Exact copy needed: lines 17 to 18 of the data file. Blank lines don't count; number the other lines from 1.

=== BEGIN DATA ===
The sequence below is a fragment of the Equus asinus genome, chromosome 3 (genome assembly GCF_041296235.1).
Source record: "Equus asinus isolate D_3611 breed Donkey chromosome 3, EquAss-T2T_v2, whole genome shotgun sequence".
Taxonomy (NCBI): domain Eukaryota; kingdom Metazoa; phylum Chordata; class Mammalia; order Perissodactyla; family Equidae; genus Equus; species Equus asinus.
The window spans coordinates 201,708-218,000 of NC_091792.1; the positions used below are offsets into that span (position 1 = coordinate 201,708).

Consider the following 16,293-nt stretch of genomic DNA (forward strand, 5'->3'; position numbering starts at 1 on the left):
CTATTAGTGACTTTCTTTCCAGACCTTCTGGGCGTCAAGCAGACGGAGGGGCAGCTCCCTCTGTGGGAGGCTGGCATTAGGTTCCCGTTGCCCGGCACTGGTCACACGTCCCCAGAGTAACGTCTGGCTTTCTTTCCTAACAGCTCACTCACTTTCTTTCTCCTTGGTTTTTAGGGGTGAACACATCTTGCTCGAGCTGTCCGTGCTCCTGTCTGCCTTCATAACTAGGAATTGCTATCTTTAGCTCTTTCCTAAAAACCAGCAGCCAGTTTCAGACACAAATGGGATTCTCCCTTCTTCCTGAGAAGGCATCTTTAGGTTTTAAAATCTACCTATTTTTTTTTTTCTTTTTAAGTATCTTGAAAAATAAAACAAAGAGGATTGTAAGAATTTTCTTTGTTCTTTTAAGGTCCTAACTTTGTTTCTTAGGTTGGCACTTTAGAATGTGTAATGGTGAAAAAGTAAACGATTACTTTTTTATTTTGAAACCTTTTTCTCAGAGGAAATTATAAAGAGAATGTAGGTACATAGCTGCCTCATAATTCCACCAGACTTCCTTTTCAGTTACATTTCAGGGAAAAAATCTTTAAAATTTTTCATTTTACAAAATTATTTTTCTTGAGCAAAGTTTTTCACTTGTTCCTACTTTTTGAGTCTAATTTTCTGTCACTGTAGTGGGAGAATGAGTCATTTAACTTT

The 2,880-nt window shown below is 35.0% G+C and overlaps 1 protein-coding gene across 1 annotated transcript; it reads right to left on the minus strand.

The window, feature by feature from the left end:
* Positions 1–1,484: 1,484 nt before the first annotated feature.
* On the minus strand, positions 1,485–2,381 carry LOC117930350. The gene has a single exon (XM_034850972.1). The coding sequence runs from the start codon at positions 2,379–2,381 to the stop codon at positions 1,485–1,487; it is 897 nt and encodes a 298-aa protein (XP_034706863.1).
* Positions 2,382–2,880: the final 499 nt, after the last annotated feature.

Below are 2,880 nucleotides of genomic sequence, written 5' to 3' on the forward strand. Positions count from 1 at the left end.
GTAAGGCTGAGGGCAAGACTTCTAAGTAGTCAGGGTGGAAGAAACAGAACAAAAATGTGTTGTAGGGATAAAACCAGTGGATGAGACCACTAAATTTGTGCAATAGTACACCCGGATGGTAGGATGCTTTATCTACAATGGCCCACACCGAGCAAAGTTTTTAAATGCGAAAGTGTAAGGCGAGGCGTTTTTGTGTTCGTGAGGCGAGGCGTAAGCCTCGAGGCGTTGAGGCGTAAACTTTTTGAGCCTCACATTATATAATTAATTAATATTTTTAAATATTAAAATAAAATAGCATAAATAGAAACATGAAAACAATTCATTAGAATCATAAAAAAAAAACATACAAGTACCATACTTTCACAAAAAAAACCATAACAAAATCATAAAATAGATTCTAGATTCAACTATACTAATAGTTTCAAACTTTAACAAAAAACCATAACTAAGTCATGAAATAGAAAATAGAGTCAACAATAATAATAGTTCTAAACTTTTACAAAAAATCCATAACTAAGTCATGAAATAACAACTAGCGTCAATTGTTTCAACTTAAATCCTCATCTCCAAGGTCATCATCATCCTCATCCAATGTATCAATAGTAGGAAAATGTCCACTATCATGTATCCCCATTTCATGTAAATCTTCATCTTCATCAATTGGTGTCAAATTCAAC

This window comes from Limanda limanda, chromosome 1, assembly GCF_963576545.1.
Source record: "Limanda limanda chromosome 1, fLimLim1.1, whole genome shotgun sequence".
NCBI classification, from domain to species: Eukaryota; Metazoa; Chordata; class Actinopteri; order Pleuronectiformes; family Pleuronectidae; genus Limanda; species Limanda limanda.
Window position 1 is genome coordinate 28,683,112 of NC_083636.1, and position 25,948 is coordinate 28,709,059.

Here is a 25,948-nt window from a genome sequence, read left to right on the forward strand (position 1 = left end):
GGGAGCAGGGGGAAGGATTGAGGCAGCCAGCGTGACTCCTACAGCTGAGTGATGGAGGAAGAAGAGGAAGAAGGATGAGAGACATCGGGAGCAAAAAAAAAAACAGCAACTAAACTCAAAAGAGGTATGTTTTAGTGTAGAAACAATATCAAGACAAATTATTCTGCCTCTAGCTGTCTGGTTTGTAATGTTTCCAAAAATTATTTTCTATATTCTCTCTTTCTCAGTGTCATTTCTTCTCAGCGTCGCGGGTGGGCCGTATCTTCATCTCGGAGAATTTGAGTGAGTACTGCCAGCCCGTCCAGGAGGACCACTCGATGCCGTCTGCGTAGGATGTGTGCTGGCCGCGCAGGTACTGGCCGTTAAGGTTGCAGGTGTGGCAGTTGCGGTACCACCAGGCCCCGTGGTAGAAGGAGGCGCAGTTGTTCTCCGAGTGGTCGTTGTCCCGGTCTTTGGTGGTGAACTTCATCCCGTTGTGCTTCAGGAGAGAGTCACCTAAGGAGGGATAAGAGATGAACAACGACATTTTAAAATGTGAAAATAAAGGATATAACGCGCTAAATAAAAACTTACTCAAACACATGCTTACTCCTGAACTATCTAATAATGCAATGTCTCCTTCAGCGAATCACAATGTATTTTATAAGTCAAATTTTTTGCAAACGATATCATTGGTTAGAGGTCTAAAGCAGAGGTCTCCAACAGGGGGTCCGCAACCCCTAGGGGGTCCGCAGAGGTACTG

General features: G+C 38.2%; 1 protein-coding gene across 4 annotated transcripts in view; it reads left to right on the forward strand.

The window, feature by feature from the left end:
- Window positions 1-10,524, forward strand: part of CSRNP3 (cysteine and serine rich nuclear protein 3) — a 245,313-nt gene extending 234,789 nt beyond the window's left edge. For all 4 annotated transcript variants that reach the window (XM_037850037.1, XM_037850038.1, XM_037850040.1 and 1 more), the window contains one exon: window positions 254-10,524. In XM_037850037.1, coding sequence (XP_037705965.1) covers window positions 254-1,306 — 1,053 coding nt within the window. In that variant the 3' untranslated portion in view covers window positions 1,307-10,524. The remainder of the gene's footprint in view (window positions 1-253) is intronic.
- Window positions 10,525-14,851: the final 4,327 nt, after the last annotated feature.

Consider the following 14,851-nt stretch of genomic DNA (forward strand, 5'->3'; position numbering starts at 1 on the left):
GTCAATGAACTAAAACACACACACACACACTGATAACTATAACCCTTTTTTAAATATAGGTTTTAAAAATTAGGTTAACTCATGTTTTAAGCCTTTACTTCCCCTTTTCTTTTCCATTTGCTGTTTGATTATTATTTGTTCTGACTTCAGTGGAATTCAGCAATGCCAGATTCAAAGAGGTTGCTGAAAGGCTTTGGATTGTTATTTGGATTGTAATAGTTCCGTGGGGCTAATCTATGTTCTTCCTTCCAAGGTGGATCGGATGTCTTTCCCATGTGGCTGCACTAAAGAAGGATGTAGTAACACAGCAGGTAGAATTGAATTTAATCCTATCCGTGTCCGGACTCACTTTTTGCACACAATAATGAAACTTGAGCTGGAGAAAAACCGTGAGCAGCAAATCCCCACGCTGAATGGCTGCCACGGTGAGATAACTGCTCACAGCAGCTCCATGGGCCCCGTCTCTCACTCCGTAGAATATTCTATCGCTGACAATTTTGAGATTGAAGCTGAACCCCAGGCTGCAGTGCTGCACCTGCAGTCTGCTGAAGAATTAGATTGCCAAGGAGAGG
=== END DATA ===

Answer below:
Window position 1 is genome coordinate 28,683,112 of NC_083636.1, and position 25,948 is coordinate 28,709,059.

Here is a 25,948-nt window from a genome sequence, read left to right on the forward strand (position 1 = left end):